Tuesday, May 13, 2014


Had a perfectly wonderful weekend with nary a care in the world and apparently neither did anyone else.  Things appear to be exactly as I left them except that the football season has ended in England which means no more premiership matches in the middle of the week forcing me to occupy my spare time with less important things such as bank crises and ridiculous fiscal and monetary policies seemingly all around the world.  So much to do.

One thing I will have more time for is Tim Geithner's new book which he has been humping unmercifully on every media outlet and all the ships at sea.  So far, no one has panned it or gotten terribly upset.  It seems to be self-serving, then again I can't remember the last time a personal memoir reached the conclusion, "I am an idiot," so one can overlook that.  I expect to be able to comment a good deal more once I get my free--preferably autographed--copy, but there were a couple of things that struck me in the overall impression that can be gleaned from the reviews and certain quotes that have emerged.

To begin, let me say that comments from people for whom I have a great deal of respect indicate that in the midst of the crisis, Geithner did a hell of a job, which is all the more striking as it is clear that his credentials for becoming the head of the New York Federal Reserve, pretty much confirmed by his own words, were the political and personal ties to the Clintonistas headed by Bob Rubin whose political and financial influence crossed party lines and intertwined with the Goldman Sachs connection both at Treasury and at the Chairmanship of the NY Fed.  He was as I used to refer to him as a "Suit" and quite frankly, though he has grown in stature I have a feeling that he is still a suit although one with the ability to stay cool and calm in the midst of a crisis which is no mean feat and one not to be belittled.  So, he's a guy who hadn't a clue as to what the job was about who apparently rose to the occasion and performed.  Good on ya.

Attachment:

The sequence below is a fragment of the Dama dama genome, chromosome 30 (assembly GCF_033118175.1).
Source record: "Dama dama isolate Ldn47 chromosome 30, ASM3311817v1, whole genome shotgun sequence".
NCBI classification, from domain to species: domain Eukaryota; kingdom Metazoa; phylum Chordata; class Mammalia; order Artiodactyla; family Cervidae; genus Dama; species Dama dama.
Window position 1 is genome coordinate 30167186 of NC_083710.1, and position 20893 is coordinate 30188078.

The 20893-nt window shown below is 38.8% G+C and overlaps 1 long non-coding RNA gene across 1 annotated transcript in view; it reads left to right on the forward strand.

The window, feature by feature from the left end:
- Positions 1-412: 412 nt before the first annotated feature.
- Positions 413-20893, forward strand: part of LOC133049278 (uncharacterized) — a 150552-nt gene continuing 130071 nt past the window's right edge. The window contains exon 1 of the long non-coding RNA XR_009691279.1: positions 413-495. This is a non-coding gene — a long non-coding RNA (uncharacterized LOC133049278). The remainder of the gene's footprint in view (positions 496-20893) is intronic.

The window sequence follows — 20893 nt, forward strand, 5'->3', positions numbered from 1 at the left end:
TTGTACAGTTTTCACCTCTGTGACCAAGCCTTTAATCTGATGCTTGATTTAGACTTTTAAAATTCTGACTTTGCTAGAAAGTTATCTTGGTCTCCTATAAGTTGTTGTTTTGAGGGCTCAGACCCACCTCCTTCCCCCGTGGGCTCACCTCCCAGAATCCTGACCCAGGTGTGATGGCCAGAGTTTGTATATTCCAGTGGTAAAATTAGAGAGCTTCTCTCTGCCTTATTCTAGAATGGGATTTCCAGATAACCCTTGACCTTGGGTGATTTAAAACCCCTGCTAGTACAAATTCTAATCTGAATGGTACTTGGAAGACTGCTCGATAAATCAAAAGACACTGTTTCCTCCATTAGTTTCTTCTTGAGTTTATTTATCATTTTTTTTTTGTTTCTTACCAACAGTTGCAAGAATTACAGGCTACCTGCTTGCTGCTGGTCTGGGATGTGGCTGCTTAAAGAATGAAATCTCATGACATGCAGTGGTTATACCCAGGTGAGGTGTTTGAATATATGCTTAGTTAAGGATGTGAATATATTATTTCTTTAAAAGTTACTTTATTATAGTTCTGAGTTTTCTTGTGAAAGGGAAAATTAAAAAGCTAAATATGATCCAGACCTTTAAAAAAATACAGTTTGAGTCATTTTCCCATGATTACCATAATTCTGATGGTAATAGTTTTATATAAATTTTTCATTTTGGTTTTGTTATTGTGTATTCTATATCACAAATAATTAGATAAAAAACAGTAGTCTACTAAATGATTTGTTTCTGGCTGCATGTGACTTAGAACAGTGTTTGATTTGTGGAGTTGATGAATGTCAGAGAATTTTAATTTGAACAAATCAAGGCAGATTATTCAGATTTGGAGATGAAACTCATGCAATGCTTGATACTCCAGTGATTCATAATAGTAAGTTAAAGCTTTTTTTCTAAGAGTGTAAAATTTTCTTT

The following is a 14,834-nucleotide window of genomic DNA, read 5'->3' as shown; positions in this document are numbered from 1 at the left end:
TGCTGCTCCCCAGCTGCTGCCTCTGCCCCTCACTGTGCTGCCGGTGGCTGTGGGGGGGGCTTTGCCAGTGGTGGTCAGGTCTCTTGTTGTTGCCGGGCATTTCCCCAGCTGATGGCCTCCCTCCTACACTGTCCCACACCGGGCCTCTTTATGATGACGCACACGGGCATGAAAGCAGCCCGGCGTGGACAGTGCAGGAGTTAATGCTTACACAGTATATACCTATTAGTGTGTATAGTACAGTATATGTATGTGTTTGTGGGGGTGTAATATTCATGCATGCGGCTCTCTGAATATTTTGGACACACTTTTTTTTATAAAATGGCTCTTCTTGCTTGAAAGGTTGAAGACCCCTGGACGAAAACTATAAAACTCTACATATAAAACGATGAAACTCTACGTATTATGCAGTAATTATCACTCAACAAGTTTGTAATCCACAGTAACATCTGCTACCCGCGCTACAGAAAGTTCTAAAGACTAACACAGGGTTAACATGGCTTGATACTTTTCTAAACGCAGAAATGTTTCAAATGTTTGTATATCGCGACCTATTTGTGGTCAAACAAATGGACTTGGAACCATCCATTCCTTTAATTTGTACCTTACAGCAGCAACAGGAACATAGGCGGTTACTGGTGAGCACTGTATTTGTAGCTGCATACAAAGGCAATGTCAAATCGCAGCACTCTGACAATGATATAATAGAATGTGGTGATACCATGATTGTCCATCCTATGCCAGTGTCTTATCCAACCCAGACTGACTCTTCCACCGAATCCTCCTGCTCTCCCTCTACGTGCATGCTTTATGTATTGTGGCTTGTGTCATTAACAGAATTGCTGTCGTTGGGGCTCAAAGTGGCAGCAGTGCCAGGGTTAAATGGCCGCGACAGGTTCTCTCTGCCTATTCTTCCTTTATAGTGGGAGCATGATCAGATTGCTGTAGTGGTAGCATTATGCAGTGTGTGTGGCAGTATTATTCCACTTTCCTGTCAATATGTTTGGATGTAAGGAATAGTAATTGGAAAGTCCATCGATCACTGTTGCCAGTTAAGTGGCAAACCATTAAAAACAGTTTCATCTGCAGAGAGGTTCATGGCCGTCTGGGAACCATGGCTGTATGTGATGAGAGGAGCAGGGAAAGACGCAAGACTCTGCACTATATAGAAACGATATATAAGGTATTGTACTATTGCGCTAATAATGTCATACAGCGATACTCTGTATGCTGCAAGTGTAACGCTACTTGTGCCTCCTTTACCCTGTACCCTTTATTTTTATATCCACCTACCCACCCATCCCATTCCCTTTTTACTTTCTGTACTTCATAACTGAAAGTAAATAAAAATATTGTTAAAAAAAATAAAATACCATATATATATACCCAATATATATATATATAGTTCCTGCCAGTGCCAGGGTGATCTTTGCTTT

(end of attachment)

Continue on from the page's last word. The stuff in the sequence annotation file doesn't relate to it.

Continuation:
Then again, in his published excerps, in speaking of the catalysts of the crisis, Bear Stearns and Lehman Brothers, he seems to overlook the fact that these were not surprises to which one awoke on a Monday morning; the seeds of collapse had been sown years before and had well-taken root and most importantly, had been recognized by those with more experience and savvy.  The truth is his institution, which was best equipped to recognize and assess the systemic risk that was growing on a daily basis was caught seemingly unawares, and it to that he must answer.

It is simple to speak in hindsight but the colossal mistake was to "save" Bear and destroy Lehman, more so because there was no secret that Lehman had been warned time and again as to the state of their financial condition and "saving" Bear should have in no way be thought of relieving the pressure on Lehman.  Bear could have been allowed to fail without so much as a whimper which might…and I emphasize, "might"…have influenced future developments especially on the part of Lehman which could have defused or certainly alleviated the destruction that followed.  In my mind,  there is much of the failure in regulatory bodies…not the lack of regulation…that was central to this crisis.  But that is another book to be written by someone else and some other time.

With all of that said, he should be a good read and help him in his retirement planning.  Little has been said as to what he thinks about the "reforms" to the system, or if it has been said, I missed it.  After all, I was with grandchildren which tends to make me less perceptive to external sounds.  I'm sure he feels much has been accomplished but more could be done.  Memo to Tim:  get real.  Maybe you didn't know squat before but by this time you should be pretty much clued in.  Then again, that may be asking for a bit too much.

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